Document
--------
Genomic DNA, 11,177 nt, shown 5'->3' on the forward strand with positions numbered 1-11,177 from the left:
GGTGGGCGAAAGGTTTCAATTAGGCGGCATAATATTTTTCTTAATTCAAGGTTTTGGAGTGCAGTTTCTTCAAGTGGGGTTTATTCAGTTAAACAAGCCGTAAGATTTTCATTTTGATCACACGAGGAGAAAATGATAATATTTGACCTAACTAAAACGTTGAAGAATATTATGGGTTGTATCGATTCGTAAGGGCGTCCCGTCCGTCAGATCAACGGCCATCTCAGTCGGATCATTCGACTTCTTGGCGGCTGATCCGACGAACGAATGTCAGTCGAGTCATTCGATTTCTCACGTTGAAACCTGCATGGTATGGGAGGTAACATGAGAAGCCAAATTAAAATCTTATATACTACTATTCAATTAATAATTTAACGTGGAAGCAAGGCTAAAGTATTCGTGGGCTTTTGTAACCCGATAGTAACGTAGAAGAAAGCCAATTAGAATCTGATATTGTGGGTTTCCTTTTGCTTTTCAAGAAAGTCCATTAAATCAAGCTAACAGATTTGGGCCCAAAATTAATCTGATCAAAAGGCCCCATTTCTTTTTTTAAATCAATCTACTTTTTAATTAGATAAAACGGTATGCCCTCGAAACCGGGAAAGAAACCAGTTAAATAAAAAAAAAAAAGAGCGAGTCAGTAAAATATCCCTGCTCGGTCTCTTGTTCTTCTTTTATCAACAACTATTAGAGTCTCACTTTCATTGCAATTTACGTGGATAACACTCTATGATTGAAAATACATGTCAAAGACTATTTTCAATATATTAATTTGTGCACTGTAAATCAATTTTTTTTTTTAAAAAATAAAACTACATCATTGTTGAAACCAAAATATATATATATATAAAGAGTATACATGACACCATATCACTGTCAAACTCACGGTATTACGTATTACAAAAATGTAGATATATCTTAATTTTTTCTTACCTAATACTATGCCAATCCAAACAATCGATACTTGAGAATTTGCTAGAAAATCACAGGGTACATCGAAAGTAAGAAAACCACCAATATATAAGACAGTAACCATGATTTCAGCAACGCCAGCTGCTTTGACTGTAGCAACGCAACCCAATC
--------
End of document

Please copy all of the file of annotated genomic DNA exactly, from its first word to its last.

Genomic DNA, 11,177 nt, shown 5'->3' on the forward strand with positions numbered 1-11,177 from the left:
GGTGGGCGAAAGGTTTCAATTAGGCGGCATAATATTTTTCTTAATTCAAGGTTTTGGAGTGCAGTTTCTTCAAGTGGGGTTTATTCAGTTAAACAAGCCGTAAGATTTTCATTTTGATCACACGAGGAGAAAATGATAATATTTGACCTAACTAAAACGTTGAAGAATATTATGGGTTGTATCGATTCGTAAGGGCGTCCCGTCCGTCAGATCAACGGCCATCTCAGTCGGATCATTCGACTTCTTGGCGGCTGATCCGACGAACGAATGTCAGTCGAGTCATTCGATTTCTCACGTTGAAACCTGCATGGTATGGGAGGTAACATGAGAAGCCAAATTAAAATCTTATATACTACTATTCAATTAATAATTTAACGTGGAAGCAAGGCTAAAGTATTCGTGGGCTTTTGTAACCCGATAGTAACGTAGAAGAAAGCCAATTAGAATCTGATATTGTGGGTTTCCTTTTGCTTTTCAAGAAAGTCCATTAAATCAAGCTAACAGATTTGGGCCCAAAATTAATCTGATCAAAAGGCCCCATTTCTTTTTTTAAATCAATCTACTTTTTAATTAGATAAAACGGTATGCCCTCGAAACCGGGAAAGAAACCAGTTAAATAAAAAAAAAAAAGAGCGAGTCAGTAAAATATCCCTGCTCGGTCTCTTGTTCTTCTTTTATCAACAACTATTAGAGTCTCACTTTCATTGCAATTTACGTGGATAACACTCTATGATTGAAAATACATGTCAAAGACTATTTTCAATATATTAATTTGTGCACTGTAAATCAATTTTTTTTTTTAAAAAATAAAACTACATCATTGTTGAAACCAAAATATATATATATATAAAGAGTATACATGACACCATATCACTGTCAAACTCACGGTATTACGTATTACAAAAATGTAGATATATCTTAATTTTTTCTTACCTAATACTATGCCAATCCAAACAATCGATACTTGAGAATTTGCTAGAAAATCACAGGGTACATCGAAAGTAAGAAAACCACCAATATATAAGACAGTAACCATGATTTCAGCAACGCCAGCTGCTTTGACTGTAGCAACGCAACCCAATC